Info Blocking

How does info blocking affect small practices?


By Meghan Franklin
April 7, 2021


Many large healthcare organizations, namely hospitals, have been preparing for the info blocking compliance deadline with a task force of representatives from their legal, information technology (IT), security, compliance, clinician and other teams.

What if, however, you are part of a small practice with no dedicated legal, IT, security or compliance team? What if you must wear not only the clinician hat, but also the chief information officer hat, general counsel hat and director of IT security hat? You’re likely feeling overwhelmed and perhaps underprepared to comply with yet another regulation.

Health care quality and IT expert Jessica Peterson, MD, MPH, wants small practices to know a few things:

  1. The info blocking compliance date has arrived. (If you missed it, it was April 5, 2021!)
  2. The goal of info blocking is not to increase barriers to care or burden providers
  3. It’s okay if you can’t deliver all requests for information in the way the requestor desires


Awareness is key


In her previous role as Manager of Quality and Health IT Policy at the American Academy of Ophthalmology, Dr. Peterson said her team worked hard to reach ophthalmology practices with information about the ONC Final Rule and info blocking requirements.

She said she knows other professional societies and organizations did and are doing the same—trying to ensure their member clinicians and practices are aware of the compliance deadline and what it means for them. During her outreach efforts, Dr. Peterson said she realized many practices were unaware of the info blocking rule and its requirements. “After the ONC Final Rule was published in March 2020, so many practices were buried and dealing with the impacts of COVID. People were doing their best to keep their heads above water in an extremely difficult time,” she said.

She understands how information about the ONC Final Rule could have been pushed aside as small practices had more pressing issues to deal with, like implementing telehealth or just keeping their doors open.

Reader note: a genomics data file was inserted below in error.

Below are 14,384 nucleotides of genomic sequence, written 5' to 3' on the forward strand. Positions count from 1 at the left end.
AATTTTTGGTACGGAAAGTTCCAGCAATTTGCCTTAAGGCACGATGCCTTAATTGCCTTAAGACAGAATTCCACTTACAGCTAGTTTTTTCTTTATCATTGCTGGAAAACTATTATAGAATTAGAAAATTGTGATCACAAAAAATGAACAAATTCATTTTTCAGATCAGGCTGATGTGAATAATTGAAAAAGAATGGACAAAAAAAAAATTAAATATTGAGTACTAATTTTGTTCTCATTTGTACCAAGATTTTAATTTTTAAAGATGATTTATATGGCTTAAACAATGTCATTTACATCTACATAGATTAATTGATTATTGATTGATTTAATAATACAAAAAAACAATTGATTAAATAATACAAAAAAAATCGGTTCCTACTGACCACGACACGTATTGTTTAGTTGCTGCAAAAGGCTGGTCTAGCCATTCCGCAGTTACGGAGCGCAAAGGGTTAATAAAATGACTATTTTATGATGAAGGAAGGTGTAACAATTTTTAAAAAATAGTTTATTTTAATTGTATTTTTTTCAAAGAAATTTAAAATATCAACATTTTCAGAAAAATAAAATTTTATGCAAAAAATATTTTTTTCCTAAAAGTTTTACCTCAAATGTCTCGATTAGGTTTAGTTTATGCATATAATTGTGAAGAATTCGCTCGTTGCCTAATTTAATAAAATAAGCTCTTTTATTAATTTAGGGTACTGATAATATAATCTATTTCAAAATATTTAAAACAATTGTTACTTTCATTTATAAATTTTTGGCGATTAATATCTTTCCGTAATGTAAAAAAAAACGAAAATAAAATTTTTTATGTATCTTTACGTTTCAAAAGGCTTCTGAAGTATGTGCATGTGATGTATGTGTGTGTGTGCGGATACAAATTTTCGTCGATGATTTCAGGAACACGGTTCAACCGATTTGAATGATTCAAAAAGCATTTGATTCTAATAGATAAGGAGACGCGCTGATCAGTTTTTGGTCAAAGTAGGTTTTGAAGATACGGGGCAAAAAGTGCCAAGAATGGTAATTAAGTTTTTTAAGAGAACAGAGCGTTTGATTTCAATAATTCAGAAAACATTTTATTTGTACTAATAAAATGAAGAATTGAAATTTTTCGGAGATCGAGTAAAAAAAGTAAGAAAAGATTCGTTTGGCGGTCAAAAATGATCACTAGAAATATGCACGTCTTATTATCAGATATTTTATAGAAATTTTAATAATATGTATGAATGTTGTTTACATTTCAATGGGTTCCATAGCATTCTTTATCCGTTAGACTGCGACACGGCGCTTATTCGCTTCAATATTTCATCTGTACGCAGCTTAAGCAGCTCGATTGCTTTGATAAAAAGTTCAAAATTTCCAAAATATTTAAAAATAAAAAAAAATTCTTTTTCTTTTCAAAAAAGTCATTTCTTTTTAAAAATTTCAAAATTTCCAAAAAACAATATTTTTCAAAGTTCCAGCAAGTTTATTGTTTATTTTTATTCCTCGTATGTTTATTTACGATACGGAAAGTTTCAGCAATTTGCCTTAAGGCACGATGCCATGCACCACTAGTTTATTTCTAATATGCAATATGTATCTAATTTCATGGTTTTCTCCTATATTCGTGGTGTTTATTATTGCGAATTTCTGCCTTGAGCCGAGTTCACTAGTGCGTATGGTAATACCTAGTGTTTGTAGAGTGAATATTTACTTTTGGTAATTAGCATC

Today, as Vice President of Health Policy at MarsdenAdvisors, Dr. Peterson said one of her primary goals when working with practices is to ensure they are aware that the info blocking compliance date—April 5—has arrived.

Next, she helps them understand what compliance might look like for them, even if they don’t have advanced technological solutions and a massive (or any) IT department.


How can a small practice with limited resources comply?


While small practices with limited resources may not be able to fulfill every request for information in the manner the requestor desires, they can still comply with info blocking regulations.

They need to understand, however, which information blocking exceptions apply to their particular circumstances.

The Content and Manner Exception, for example, says, “It will not be information blocking for an actor to limit the content of its response to a request to access, exchange, or use EHI or the manner in which it fulfills a request to access, exchange, or use EHI, provided certain conditions are met.”

The Content and Manner Exception could come into play for small practices, for example, if a patient requests that certain protected health information be transmitted to a third-party app, but the practice’s electronic medical record system doesn’t have an application programming interface (API) to make that transmission possible, or has limited data segmentation capabilities.

No matter how much the practice wants to deliver on the patient’s request, if they cannot do it in the manner in which the patient requests, they can claim the Content and Manner Exception and still be in compliance with the info blocking rule—provided a couple of other conditions are met.

If possible, the practice should fulfill the request in an alternative manner.